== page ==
Lunar New Year at UNR with a Caucus Flavor and Fears of Coronavirus

On January 30, The Center: Every Student, Every Story hosted this year’s Lunar New Year celebration, the Chinese festival that celebrates the beginning of a new year on the traditional Chinese calendar, at the Joe Crowley Student Union. Henry Stone and Wenei Philimon report.

The celebration consisted of 80 students, food, music, and a lion dance to bring about good luck. Photo by Wenei Philimon.

Year of the Rat with a Lion Dance

The celebration for this year of the rat kicked off with speeches, followed by a lion dance, which involved feeding the lion money-filled red envelopes for good luck.

For Erin Lucas, a member of the Kappa Phi Lambda sorority, one of the Asian organizations that helped put together this event, this was a first.

“We didn’t use to have a lot of Asian Pacific Islander representation on campus until more recent years,” Lucas said. “It’s been a big deal to show support for these kinds of events on campus so that they feel like they can thrive and people who host them can continue to host them. I’m Filipino and we don’t actually celebrate Lunar New Year, but because it’s heavily celebrated by other Asian cultures, I just wanted to get involved. I learned more about it — more about the differences like the different animal years.”

Other organizers included the Asian Pacific-Islander Student Organization (APISO) and the Asian Community Development Council (ACDC), which was also keen to register would be voters ahead of the upcoming 2020 election cycle. Asian Americans generally have a low voter turnout rate, including among college students.

Students waited in line for food, which included specialty duck. Photo by Wenei Philimon.

Fears of Coronavirus and Weird Looks from Others

As the Lunar New Year celebration took place this past week, China was at the epicenter of the fast-spreading coronavirus epidemic. There have been cases confirmed by the World Health Organization in more than twenty countries including the United States, Australia, Cambodia, Canada, France, Finland, Germany, India, Japan and Italy, with over 250 deadly cases in China.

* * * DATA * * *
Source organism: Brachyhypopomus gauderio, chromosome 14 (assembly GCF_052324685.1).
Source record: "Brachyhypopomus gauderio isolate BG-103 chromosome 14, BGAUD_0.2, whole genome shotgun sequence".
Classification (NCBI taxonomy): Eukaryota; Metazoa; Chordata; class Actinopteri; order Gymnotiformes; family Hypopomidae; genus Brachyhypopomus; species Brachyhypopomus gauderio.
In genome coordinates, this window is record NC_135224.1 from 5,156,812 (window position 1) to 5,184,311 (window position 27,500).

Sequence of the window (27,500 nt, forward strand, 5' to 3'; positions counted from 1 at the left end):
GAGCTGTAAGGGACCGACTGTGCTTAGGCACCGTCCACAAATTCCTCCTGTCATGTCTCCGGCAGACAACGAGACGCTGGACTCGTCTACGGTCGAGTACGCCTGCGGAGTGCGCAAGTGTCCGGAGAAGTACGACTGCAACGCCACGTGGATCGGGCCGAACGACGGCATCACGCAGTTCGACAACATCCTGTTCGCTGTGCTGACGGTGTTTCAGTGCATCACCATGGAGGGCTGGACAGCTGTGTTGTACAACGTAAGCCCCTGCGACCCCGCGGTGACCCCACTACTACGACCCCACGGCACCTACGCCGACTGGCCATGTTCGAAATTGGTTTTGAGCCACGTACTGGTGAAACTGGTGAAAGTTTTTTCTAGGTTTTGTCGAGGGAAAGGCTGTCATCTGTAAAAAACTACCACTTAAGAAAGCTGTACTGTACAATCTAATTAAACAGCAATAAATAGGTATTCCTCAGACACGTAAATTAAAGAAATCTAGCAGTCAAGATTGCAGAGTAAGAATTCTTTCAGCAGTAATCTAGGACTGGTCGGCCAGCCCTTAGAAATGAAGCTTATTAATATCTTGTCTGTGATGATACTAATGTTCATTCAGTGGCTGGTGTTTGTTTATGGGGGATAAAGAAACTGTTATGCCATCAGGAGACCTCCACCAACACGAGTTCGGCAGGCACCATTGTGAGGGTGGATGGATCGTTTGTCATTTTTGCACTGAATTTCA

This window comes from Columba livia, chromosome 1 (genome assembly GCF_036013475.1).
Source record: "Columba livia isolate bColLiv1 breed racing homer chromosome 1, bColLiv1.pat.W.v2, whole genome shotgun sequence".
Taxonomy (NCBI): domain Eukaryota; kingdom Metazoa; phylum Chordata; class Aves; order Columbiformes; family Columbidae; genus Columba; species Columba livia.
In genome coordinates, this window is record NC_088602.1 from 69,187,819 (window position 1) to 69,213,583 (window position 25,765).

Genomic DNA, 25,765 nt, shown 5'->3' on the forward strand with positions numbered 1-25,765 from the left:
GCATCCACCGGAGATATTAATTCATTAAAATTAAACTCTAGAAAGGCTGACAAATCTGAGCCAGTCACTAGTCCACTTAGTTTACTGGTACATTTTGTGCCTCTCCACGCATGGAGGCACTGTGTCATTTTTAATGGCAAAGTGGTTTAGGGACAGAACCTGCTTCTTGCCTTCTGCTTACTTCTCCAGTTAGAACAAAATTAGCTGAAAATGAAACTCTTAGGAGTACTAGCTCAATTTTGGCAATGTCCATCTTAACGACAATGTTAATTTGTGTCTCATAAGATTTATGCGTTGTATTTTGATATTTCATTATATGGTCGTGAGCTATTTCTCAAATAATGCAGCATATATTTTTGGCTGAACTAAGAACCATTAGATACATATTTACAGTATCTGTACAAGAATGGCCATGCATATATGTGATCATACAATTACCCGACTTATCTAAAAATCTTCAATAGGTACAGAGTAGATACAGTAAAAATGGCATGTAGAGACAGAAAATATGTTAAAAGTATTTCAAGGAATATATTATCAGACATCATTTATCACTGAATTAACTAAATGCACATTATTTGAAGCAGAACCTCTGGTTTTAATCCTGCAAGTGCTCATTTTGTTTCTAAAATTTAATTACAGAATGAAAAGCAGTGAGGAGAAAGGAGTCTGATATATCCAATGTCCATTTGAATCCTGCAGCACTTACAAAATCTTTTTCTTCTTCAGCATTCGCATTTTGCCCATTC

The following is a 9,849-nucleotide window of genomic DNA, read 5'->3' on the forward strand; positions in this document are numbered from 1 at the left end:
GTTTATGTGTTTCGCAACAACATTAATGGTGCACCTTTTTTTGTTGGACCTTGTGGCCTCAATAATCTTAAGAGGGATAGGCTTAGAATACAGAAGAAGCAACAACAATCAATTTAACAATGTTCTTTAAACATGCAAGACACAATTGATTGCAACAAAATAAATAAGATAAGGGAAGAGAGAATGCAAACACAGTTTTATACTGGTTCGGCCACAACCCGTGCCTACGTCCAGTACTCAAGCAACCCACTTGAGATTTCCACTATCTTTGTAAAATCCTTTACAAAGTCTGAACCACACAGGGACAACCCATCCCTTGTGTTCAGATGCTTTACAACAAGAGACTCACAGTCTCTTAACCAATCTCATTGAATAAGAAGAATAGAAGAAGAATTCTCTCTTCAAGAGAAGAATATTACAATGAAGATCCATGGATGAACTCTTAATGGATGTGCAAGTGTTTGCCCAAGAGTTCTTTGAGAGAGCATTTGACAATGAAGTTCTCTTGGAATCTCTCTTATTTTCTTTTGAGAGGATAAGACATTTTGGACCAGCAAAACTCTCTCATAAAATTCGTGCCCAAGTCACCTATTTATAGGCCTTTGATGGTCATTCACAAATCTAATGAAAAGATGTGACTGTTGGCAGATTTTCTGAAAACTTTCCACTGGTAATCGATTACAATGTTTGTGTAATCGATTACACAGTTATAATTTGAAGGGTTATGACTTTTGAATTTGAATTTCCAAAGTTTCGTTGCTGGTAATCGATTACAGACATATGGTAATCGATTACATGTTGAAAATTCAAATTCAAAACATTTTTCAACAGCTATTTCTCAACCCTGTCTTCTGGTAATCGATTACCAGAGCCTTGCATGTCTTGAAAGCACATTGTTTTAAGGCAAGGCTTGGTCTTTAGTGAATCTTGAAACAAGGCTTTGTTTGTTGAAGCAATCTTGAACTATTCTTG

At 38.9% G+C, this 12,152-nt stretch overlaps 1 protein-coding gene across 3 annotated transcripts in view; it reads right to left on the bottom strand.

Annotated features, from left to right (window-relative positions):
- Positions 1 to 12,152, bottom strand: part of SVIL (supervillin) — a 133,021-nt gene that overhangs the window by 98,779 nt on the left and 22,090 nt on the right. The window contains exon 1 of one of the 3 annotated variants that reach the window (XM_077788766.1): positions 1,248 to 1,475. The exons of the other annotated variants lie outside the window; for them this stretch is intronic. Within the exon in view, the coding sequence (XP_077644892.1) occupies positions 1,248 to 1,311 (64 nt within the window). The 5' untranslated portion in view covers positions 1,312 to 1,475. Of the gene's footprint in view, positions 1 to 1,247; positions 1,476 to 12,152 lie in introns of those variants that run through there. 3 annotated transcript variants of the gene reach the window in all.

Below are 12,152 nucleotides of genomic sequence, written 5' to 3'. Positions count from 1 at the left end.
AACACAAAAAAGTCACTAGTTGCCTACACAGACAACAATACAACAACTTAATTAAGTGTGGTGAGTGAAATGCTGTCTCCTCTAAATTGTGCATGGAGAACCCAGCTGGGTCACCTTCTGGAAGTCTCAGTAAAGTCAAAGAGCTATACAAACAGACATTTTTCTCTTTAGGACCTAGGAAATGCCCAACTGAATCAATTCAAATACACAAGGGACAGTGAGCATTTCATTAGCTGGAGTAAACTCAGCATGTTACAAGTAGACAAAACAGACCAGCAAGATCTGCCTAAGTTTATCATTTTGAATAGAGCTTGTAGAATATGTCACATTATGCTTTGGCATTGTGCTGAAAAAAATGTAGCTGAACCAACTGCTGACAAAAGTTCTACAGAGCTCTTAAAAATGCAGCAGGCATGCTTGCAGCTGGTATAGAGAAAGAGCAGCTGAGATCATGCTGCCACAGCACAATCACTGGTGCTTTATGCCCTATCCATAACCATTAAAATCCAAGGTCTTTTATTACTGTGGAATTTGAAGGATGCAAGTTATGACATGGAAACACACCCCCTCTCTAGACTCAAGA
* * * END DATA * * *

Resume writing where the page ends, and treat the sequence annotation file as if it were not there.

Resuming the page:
Scientists have stated the virus may have come from animals and its outbreak may have come from live animals or a seafood wholesale market in Wuhan, China, the capital of the central Hubei province.

Iris Kim, the treasurer of the Korean American Student Association, said even though she hasn’t been directly affected by the virus, her family members have noted a difference in treatment from other people due to their Asian features.

“My parents have faced some eyes,” Kim said. “Because my parents do look Chinese, even though they are Korean, a lot of people can’t tell the difference. So, my parents have stated that people are looking at them, kind of consciously. Like if they sneeze or cough, like people around them would kind of get startled. So, they were really surprised because they didn’t expect it to be that way.”

Lucas stated that it’s an unfortunate situation, but didn’t know that the Philippines had actually confirmed its first case of the coronavirus on Thursday, the day of the celebration at UNR.

“I think it’s sad, I think that it’s something that should have been helped way earlier than it was,” Lucas said. “ My thoughts on it are, ‘Okay! It’s just the flu season in general, so get your shot.’ I have hand sanitizer on me — the basic stuff. It’s not something I’m necessarily extremely worried about whereas of right now, it is an unfortunate situation.”

Natalie Pen, a student at the University of Nevada, Reno, and the program assistant of ACDC, said that she has friends who are affected by the outbreak of the coronavirus in California.

“I didn’t think that it would affect such a large group of people in such a short amount of time,” Pen said. “I was actually in the Northern California area when they said that there were nine cases at the time. I was like, ‘Oh my god, that’s crazy.’ I just came from California.”

University officials also attended the celebration, and listened to speeches. Photo by Henry Stone.

The University’s Messaging

Students or faculty who traveled to China recently are being encouraged to self-monitor for possible symptoms of the virus.

“Since this is a virus that has not previously been seen in humans, the situation with regard to 2019-nCoV is still unclear,” Cheryl Hug-English, the medical director of the Student Health Center wrote in an email. “While severe illness, including a number of deaths, have been reported in China, other patients have had a much milder illness.”

On Friday, the Center for Disease Control said there were six confirmed cases of coronavirus among California, Arizona, Washington, and Illinois residents. Across 26 states, there were 114 patients currently under investigation that tested negative for the virus and 121 who were still awaiting test results.

Reporting by Henry Stone and Wenei Philimon for the Reynolds Sandbox

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